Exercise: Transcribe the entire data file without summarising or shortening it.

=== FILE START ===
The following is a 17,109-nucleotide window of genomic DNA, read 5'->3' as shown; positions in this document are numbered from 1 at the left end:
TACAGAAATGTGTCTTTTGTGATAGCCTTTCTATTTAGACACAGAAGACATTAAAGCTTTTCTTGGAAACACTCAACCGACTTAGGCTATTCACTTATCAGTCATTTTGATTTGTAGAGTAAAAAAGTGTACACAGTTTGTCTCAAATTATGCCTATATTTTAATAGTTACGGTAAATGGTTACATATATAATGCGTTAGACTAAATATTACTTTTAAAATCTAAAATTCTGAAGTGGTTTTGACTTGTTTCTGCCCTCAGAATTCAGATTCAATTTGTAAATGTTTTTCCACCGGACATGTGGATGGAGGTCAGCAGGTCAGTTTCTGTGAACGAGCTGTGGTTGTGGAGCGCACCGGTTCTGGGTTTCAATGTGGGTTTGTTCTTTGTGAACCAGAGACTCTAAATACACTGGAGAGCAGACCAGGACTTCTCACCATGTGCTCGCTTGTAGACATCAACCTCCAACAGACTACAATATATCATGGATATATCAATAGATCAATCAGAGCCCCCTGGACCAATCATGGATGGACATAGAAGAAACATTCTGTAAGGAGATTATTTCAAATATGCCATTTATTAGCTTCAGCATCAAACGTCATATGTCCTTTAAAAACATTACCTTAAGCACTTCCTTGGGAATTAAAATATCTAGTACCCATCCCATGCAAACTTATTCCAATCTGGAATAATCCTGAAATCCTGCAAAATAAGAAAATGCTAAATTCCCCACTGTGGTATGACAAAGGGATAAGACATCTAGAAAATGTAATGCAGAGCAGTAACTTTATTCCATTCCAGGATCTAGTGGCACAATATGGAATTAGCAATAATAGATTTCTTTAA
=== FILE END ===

The following is a 17,109-nucleotide window of genomic DNA, read 5'->3' as shown; positions in this document are numbered from 1 at the left end:
TACAGAAATGTGTCTTTTGTGATAGCCTTTCTATTTAGACACAGAAGACATTAAAGCTTTTCTTGGAAACACTCAACCGACTTAGGCTATTCACTTATCAGTCATTTTGATTTGTAGAGTAAAAAAGTGTACACAGTTTGTCTCAAATTATGCCTATATTTTAATAGTTACGGTAAATGGTTACATATATAATGCGTTAGACTAAATATTACTTTTAAAATCTAAAATTCTGAAGTGGTTTTGACTTGTTTCTGCCCTCAGAATTCAGATTCAATTTGTAAATGTTTTTCCACCGGACATGTGGATGGAGGTCAGCAGGTCAGTTTCTGTGAACGAGCTGTGGTTGTGGAGCGCACCGGTTCTGGGTTTCAATGTGGGTTTGTTCTTTGTGAACCAGAGACTCTAAATACACTGGAGAGCAGACCAGGACTTCTCACCATGTGCTCGCTTGTAGACATCAACCTCCAACAGACTACAATATATCATGGATATATCAATAGATCAATCAGAGCCCCCTGGACCAATCATGGATGGACATAGAAGAAACATTCTGTAAGGAGATTATTTCAAATATGCCATTTATTAGCTTCAGCATCAAACGTCATATGTCCTTTAAAAACATTACCTTAAGCACTTCCTTGGGAATTAAAATATCTAGTACCCATCCCATGCAAACTTATTCCAATCTGGAATAATCCTGAAATCCTGCAAAATAAGAAAATGCTAAATTCCCCACTGTGGTATGACAAAGGGATAAGACATCTAGAAAATGTAATGCAGAGCAGTAACTTTATTCCATTCCAGGATCTAGTGGCACAATATGGAATTAGCAATAATAGATTTCTTTAA